Nonsense is delightful, regardless of the age of your audience. A bit of nonsense can be inserted into a tale as a kind of repeating chorus. It can also be a touchstone that identifies specific characters or places. I tell a series of stories about Crazy Jane, a holy fool. These stories are generally told to adults, though kids like them, too. Most Crazy Jane stories include some kind of nonsensical event or language early on, because Crazy Jane is crazy - she revels in nonsense, in rhymes and riddle and things that are just silly. The story may eventually go in a much more somber direction, but the silly start lets the audience know that this is Crazy Jane, she is crazy and wild and unpredictable.
Other storytellers have used nonsense to great effect. Brother Blue would routinely insert scat into his stories. These nonsense syllables were punctuation, a way he could give both himself and the audience a chance to pause and think about the story. It was one of his signature storytelling moments.
Even business speakers might find a bit of nonsense useful; you can use it to contrast your real facts and figures or to poke fun at the seriousness of the moment.
It's worth playing around with nonsense and seeing what you make of it. You might find great sense hidden there.
A less intentional kind of nonsense is the news. We are surrounded by a steady stream of current events coverage, making it very hard to escape the challenging events that seem to occur daily in this world we live in. As storytellers, we can talk about news events in a variety of ways.
- We can tell personal stories about our reaction to the news. This could include recollections, stories about people we know or have created who were present during an event, or other realistic stories. These stories help us all remember we're not alone in our reactions to these difficult times and can bring new information to your listeners. The danger is that the storyteller must be able to tell the tale without falling apart. You don't want your audience to have to take care of you, instead of being immersed in their own response to the story.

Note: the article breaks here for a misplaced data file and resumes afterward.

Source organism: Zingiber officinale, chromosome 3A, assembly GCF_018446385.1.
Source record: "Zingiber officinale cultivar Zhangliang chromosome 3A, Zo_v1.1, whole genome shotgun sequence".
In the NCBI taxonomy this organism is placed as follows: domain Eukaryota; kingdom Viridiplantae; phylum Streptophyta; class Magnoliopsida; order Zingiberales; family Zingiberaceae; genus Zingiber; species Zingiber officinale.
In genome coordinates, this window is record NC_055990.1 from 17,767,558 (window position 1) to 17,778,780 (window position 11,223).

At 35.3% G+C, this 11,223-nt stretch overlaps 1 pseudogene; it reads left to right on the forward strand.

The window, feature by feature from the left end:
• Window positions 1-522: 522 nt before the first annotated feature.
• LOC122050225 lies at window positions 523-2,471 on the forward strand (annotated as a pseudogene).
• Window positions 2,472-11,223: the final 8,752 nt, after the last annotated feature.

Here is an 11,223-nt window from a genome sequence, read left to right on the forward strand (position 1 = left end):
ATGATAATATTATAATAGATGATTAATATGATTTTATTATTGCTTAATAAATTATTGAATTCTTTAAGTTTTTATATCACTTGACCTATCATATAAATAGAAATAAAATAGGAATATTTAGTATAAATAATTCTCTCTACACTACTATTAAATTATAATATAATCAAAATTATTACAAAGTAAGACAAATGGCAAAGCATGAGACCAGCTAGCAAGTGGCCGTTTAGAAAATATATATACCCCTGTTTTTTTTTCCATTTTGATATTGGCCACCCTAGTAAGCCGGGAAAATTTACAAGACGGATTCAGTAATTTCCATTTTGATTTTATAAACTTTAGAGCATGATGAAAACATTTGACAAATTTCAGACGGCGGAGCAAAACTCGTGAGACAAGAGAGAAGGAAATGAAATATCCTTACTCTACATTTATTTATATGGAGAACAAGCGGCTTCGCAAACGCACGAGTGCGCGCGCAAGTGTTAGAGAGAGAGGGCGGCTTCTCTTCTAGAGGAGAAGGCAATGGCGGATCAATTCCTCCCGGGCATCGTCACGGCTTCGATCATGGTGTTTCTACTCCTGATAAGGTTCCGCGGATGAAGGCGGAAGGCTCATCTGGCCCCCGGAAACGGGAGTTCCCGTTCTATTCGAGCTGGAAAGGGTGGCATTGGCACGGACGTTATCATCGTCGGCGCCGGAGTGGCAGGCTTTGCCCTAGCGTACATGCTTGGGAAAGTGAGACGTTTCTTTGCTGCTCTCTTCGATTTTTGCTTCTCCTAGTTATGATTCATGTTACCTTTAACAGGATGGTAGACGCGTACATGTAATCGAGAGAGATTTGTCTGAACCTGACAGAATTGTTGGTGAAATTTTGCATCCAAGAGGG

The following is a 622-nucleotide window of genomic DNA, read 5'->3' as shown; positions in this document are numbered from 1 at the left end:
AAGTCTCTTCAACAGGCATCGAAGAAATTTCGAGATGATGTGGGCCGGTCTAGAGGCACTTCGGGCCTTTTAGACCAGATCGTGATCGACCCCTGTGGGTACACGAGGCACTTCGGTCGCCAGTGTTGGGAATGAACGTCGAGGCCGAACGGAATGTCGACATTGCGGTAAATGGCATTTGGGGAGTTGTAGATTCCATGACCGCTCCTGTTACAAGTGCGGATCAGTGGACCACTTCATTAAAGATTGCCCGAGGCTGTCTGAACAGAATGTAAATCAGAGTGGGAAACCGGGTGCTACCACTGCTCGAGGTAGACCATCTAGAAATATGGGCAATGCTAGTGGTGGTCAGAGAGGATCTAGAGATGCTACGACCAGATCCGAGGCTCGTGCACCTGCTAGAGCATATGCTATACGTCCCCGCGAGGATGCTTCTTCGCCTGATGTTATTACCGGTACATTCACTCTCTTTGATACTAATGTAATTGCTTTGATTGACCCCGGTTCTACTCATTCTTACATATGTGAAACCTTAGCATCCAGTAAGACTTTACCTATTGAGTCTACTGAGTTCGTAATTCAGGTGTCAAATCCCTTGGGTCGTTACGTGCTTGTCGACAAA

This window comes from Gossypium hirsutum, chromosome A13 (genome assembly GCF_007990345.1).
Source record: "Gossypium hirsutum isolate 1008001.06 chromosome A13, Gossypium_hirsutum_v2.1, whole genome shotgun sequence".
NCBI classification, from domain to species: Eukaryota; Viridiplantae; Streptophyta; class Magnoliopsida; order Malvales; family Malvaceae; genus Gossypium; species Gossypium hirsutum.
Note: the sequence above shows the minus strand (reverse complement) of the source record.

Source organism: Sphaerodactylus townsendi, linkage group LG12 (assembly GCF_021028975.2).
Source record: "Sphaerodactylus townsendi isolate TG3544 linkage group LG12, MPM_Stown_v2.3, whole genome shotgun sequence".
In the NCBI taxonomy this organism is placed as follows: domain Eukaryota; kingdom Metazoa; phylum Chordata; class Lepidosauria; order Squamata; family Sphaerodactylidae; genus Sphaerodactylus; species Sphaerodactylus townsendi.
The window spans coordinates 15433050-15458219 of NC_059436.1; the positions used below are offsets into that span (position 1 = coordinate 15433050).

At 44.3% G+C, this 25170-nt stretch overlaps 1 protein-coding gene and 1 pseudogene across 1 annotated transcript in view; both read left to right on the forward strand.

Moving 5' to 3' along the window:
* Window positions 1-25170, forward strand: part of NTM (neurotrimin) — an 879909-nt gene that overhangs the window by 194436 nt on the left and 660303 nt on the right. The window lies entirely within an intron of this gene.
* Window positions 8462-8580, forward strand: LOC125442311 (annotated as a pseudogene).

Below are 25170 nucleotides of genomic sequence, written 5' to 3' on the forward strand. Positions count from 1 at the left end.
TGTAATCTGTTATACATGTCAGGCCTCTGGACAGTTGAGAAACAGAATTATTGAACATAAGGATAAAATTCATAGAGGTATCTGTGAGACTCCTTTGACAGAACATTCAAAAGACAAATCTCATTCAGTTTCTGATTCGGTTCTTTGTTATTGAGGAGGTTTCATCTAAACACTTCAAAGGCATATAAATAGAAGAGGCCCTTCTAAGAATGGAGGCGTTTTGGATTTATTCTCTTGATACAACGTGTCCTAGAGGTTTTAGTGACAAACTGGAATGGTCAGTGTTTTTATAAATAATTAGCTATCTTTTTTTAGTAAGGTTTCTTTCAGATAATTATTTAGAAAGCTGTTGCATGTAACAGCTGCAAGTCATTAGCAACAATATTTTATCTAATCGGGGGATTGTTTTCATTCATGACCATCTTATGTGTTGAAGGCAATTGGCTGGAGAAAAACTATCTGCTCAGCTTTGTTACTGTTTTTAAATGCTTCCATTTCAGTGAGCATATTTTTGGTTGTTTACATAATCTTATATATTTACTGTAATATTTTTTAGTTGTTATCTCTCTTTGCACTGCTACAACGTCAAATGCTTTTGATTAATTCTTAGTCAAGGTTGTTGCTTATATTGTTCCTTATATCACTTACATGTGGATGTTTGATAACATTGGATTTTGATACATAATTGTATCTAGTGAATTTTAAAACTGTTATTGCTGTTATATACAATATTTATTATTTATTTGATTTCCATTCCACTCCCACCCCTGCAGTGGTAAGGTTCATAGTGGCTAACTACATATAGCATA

- We can tell allegories. Many traditional stories can easily be recast into responses to current events. This lets us think about the tough stuff through metaphor. Just make sure your audience has room to come to the metaphor on their own terms. Equally, understand what your story is about. I recently retold The Abduction of Persephone from her mother's point of view; this was a week or two after the shootings in Newtown, CT. It was only midway through the story that I realized I was telling a story of parental grief, so we could all grieve these lost children. It was a hard moment in the telling, when I had to rely on all of professionalism to keep going. I've written more about that experience here and you can see the performance here.
- We can acknowledge the event and move on. Sometimes we just need to move past something and proceed as we originally intended. If the event is big enough, it becomes another presence in the room. Acknowledging it means your listeners know that you understand why they might be distracted. They know you are, too. And they know that together perhaps you can escape for just a little while.
- We can use the event to create a new story. How many of us have stories about where we were when we heard about 9/11? The Challenger explosion? The King and Kennedy assassinations? What about a story of foreclosure or marching for civil rights or watching the moon landing? We can take those moments after they've had time to crust over, put them in a personal and historical context, and build something new. We can share our lives and our history with each other, using those moments as a way to talk about something else entirely.
(c)2013 Laura S. Packer